CHILD F

The Irish Mail on Sunday - TV Week - - BODY & SOUL -

Don’t you worry that there’ll be no­body to care for you when you’re old or miss you when you’ve gone?’ is just the lat­est in a long line of tact­less com­ments about my choice to be child free. Fun­nily enough, I haven’t wasted much time pon­der­ing a lonely dotage or an ill-at­tended wake. In fact, the fu­ture I see is full of fun, ad­ven­tures, child-un­friendly hol­i­days taken in term-time, of city apart­ments with­out stair gates, of wild nights out with­out guilt. I’m en­joy­ing the time, space and op­tions that would be rad­i­cally cur­tailed by chil­dren.

It’s not that I’ve been ‘ed­u­cated out of the re­pro­duc­tive func­tion’, as a re­spected fe­male aca­demic re­cently put it; for me, it’s not my qual­i­fi­ca­tions or ca­reer dic­tat­ing my choice. Yes, I have a de­gree (in art his­tory) and a job (in jour­nal­ism) that can be as de­mand­ing as it is ful­fill­ing, but so too do mil­lions of moth­ers. One doesn’t pre­clude the other.

My rea­son is sim­pler — my hus­band and I have no de­sire to have chil­dren. And surely that is the most ba­sic re­quire­ment if you’re go­ing to pro­cre­ate. But this doesn’t stop peo­ple, of­ten vir­tual strangers, ques­tion­ing me about my lack of ma­ter­nal in­stinct or try­ing to con­vert me. In fact, the woman who wor­ried that I would have no one to care for me was some­one in my gym who I’d only met twice. I told her po­litely, ‘I’ll worry about that when I get there.’ But what I wanted to say is that ac­tu­ally women like me are not miss­ing out; we are sign­ing up for a dif­fer­ent path, one paved with just as many ben­e­fits as the tra­di­tional 2.4 chil­dren setup. Think boun­ti­ful leisure op­tions, in­creased ca­reer prospects, a higher stan­dard of liv­ing and more time to give to re­la­tion­ships.

Is it any won­der that be­ing vol­un­tar­ily child­less is a life­style choice that’s ap­peal­ing to more women than ever be­fore? More than 50 per cent of 32-year- old women grad­u­ates in Ire­land are now child­less, ac­cord­ing to the CSO. In Euro­pean coun­tries such as Ger­many, where one third of women born in 1965 are child­less, this is a well-es­tab­lished trend.

So what’s be­hind the shift? ‘Women have more choice than they did 30 years ago. Un­til only a cou­ple of gen­er­a­tions ago we got mar­ried in our early 20s, and chil­dren were the next step — few peo­ple de­vi­ated from that,’ ex­plains life coach Beth Follini, who spe­cialises in help­ing women de­cide whether or not to have a baby. ‘But in the past few years, I no­ticed that more and more of my clients were fac­ing a real dilemma over whether to have chil­dren. Women now want to ex­plore their op­tions in or­der to make an in­formed choice. By their 30s many of them have a great ca­reer and a good stan­dard of liv­ing. So why rock the boat? Then there are those who have no strong bi­o­log­i­cal urge to have chil­dren, but are wor­ried about miss­ing out. I of­ten coach women who don’t feel adult enough to have chil­dren ( even in their 30s) and oth­ers whose own child­hood may have had an im­pact — per­haps their par­ents strug­gled fi­nan­cially or emo­tion­ally to raise them. A small per­cent­age are scared of child­birth or the trauma preg­nancy will have on their body.’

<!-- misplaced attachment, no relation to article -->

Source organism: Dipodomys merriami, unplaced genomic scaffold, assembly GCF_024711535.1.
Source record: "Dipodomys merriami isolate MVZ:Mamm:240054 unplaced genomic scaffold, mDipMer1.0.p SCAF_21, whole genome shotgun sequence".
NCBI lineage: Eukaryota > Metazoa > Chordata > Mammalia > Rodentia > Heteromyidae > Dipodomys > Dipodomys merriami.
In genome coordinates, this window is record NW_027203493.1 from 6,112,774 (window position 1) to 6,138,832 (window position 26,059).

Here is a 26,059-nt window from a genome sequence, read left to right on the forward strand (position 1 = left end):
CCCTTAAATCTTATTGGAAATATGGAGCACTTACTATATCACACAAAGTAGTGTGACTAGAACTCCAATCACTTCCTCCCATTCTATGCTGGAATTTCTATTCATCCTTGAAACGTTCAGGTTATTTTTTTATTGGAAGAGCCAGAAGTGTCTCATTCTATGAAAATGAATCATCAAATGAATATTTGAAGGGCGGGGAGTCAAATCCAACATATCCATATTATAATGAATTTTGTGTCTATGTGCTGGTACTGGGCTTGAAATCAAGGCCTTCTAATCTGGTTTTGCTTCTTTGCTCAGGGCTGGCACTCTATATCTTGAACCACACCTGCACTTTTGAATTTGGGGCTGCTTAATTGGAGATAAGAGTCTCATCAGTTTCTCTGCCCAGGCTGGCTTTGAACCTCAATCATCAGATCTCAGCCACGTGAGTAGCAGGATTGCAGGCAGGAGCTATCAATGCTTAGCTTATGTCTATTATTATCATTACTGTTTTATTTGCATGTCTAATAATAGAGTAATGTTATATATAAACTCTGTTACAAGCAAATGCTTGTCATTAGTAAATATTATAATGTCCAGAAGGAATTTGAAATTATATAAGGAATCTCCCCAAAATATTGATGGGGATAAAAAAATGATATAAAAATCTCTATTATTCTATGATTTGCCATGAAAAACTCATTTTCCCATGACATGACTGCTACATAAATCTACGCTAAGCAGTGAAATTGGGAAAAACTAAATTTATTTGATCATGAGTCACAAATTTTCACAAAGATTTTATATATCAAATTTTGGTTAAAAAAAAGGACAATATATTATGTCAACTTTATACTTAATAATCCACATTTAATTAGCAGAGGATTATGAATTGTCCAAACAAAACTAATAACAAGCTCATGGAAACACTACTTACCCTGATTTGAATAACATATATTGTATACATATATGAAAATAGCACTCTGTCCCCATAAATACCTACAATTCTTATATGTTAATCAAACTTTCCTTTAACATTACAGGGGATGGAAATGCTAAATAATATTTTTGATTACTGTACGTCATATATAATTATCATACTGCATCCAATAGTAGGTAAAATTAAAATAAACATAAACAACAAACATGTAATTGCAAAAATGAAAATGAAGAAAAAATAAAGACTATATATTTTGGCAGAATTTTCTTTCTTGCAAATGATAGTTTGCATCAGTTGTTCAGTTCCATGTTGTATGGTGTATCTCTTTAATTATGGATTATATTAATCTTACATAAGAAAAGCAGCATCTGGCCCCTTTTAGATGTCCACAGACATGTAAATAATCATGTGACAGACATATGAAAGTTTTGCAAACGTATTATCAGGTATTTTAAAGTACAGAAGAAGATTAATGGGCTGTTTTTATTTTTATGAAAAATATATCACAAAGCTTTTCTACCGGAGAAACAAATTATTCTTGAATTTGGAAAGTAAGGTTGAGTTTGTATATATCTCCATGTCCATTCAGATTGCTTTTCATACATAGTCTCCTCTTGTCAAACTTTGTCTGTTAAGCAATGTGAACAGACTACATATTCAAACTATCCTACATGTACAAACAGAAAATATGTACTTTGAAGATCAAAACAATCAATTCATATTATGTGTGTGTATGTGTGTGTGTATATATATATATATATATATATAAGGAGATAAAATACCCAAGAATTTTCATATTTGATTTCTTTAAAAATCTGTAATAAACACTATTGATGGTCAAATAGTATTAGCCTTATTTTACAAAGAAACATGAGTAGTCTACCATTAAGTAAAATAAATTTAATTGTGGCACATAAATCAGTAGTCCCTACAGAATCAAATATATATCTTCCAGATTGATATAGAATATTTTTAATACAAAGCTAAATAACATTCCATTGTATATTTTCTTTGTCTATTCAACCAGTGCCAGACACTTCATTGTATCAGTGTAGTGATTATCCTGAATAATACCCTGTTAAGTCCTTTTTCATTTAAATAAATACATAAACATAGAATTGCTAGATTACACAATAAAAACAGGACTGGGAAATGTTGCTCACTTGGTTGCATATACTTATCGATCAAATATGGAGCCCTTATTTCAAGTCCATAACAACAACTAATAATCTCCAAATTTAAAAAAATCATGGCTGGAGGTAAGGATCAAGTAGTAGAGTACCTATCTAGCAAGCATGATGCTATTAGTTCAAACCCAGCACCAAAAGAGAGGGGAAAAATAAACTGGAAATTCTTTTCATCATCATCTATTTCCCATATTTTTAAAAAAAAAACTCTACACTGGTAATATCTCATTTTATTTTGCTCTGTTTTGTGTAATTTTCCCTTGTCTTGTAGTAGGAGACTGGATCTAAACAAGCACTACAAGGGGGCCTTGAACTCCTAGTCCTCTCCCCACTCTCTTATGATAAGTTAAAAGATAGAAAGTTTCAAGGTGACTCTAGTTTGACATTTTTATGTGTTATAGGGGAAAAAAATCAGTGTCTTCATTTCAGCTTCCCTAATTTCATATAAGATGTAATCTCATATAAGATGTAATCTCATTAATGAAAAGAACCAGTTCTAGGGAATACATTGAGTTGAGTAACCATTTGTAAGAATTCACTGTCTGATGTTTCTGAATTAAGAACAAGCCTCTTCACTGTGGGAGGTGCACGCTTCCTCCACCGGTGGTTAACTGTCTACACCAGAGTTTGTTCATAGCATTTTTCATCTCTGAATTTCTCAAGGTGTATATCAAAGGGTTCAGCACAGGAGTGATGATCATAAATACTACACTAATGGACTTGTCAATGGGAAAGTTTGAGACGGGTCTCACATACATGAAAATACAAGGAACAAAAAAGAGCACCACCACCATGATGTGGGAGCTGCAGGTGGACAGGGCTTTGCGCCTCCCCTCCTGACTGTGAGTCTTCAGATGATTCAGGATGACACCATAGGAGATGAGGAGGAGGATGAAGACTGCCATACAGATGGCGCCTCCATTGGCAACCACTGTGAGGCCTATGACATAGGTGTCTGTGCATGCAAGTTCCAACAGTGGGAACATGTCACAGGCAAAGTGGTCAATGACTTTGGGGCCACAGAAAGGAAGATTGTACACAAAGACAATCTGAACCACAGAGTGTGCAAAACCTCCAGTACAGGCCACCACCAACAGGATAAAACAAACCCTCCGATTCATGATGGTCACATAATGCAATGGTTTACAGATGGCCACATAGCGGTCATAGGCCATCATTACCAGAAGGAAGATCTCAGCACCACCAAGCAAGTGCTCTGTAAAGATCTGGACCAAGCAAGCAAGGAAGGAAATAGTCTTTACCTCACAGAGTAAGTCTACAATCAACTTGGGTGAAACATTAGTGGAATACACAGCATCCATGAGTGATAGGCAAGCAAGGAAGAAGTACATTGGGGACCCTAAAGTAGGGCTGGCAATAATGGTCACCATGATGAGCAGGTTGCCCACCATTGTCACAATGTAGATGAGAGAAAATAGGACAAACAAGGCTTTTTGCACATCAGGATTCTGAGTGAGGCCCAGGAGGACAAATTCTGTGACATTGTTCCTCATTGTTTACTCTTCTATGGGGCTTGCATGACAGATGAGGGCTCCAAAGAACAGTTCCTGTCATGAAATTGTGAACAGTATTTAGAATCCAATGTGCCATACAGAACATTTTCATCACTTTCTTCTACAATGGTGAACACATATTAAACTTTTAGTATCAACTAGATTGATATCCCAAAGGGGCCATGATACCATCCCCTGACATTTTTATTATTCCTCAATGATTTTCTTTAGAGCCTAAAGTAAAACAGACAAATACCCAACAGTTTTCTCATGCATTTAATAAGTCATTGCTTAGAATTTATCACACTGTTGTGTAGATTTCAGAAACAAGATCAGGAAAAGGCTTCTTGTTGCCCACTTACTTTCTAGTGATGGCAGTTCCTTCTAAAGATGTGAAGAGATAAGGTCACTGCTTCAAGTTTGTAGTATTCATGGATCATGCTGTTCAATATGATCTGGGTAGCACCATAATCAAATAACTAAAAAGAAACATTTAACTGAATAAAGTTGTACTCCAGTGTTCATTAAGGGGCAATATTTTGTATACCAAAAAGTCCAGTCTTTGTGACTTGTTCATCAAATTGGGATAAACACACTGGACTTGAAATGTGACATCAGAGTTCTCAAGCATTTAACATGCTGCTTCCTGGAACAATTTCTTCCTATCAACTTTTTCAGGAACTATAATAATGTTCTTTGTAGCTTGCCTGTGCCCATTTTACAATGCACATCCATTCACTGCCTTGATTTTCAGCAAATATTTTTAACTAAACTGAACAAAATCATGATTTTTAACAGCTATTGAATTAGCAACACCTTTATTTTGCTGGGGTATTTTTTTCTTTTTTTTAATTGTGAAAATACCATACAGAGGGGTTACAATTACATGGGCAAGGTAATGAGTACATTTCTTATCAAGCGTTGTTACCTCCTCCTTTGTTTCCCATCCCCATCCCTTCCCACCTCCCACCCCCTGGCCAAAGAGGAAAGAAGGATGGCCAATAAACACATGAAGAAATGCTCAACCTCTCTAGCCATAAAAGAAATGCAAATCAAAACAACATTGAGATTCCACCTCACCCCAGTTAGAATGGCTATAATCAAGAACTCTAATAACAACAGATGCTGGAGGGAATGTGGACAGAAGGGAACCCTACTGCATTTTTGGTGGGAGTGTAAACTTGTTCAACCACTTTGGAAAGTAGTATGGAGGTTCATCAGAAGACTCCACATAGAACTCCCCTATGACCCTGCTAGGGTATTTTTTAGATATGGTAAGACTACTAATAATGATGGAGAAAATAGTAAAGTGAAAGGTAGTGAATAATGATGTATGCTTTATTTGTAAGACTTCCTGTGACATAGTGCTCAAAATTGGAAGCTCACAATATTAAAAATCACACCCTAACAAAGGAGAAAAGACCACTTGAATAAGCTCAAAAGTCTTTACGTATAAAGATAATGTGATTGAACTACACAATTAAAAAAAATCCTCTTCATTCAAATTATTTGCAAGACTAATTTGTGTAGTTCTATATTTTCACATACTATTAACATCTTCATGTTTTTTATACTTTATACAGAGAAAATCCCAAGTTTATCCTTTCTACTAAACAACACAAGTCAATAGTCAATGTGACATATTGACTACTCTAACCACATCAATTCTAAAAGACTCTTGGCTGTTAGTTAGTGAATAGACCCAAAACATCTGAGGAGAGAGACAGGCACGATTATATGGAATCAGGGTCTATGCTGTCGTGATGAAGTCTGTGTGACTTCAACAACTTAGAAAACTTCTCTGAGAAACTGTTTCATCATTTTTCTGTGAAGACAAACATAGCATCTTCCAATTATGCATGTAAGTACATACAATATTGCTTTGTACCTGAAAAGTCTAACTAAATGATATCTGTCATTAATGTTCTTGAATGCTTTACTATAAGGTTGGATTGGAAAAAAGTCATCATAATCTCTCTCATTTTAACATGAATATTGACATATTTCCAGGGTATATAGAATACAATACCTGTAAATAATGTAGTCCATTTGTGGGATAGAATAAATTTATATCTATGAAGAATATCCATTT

For ac­tress He­len Mir­ren, not hav­ing chil­dren means she can en­joy her free­dom. ‘It’s won­der­ful know­ing I can do what I choose, work com­mit­ments not­with­stand­ing, with­out en­cum­brance,’ she has said. ‘I al­ways did — and still do — value my free­dom too highly. Chil­dren be­come emo­tional at­tach­ments.’

While the decision to say no to moth­er­hood of­ten comes from a pos­i­tive place, the fear of neg­a­tive re­ac­tions makes it a dif­fi­cult sub­ject to shout about. The child-free rev­o­lu­tion may be grow­ing apace, but we’re still feel­ing our way at the fron­tiers of a new move­ment — one other peo­ple of­ten find hard to un­der­stand. At 35, I’m in the mid­dle of baby cen­tral, where most of my peers are ei­ther preg­nant or have had a baby with an­other on the way. Yet I re­main deaf to the siren call of moth­er­hood.

It’s not a decision I ag­o­nise over, writ­ing lists of pros and cons. It’s sim­ple — I have zero in­ter­est in be­com­ing a mother. I’ve been with my hus­band for 14 years and we share the same vi­sion. We’ve re­vis­ited our child-free choice many times, and ev­ery time our an­swer is the same: thanks, but no thanks. We’re happy with our lives and value our free­dom. Why would we want that to change? Luck­ily our par­ents are sup­port­ive of our decision — which I’m thank­ful for be­cause fam­ily pres­sure can be one of the big­gest prob­lems for the vol­un­tar­ily child-free. It seems moth­ers es­pe­cially — if not your own, then in gen­eral — find it hard to ac­cept this life­style choice. I can un­der­stand why. When they’ve ex­pe­ri­enced what has been de­scribed as the most pre­cious re­la­tion­ship in the world, it’s nat­u­ral to want to tell oth­ers what they’re miss­ing. Sev­eral new moth­ers have as­sured me, with all the evan­ge­lism of the re­cently con­verted, that any time now my bi­o­log­i­cal clock will kick in and I’ll change my mind. But the only tick-tock I’m aware of is the time bomb about to go off the next time I’m asked to jus­tify my child-free choice. From hair­dressers to ex-class­mates Face­book­ing me, they all deem it ac­cept­able to ask why I haven’t got chil­dren — when I’d never ask why they have got ‘Child-free’ is a term used to de­scribe fer­tile women who choose not to have chil­dren; ‘child­less’ is seen as a neg­a­tive la­bel by

many peo­ple

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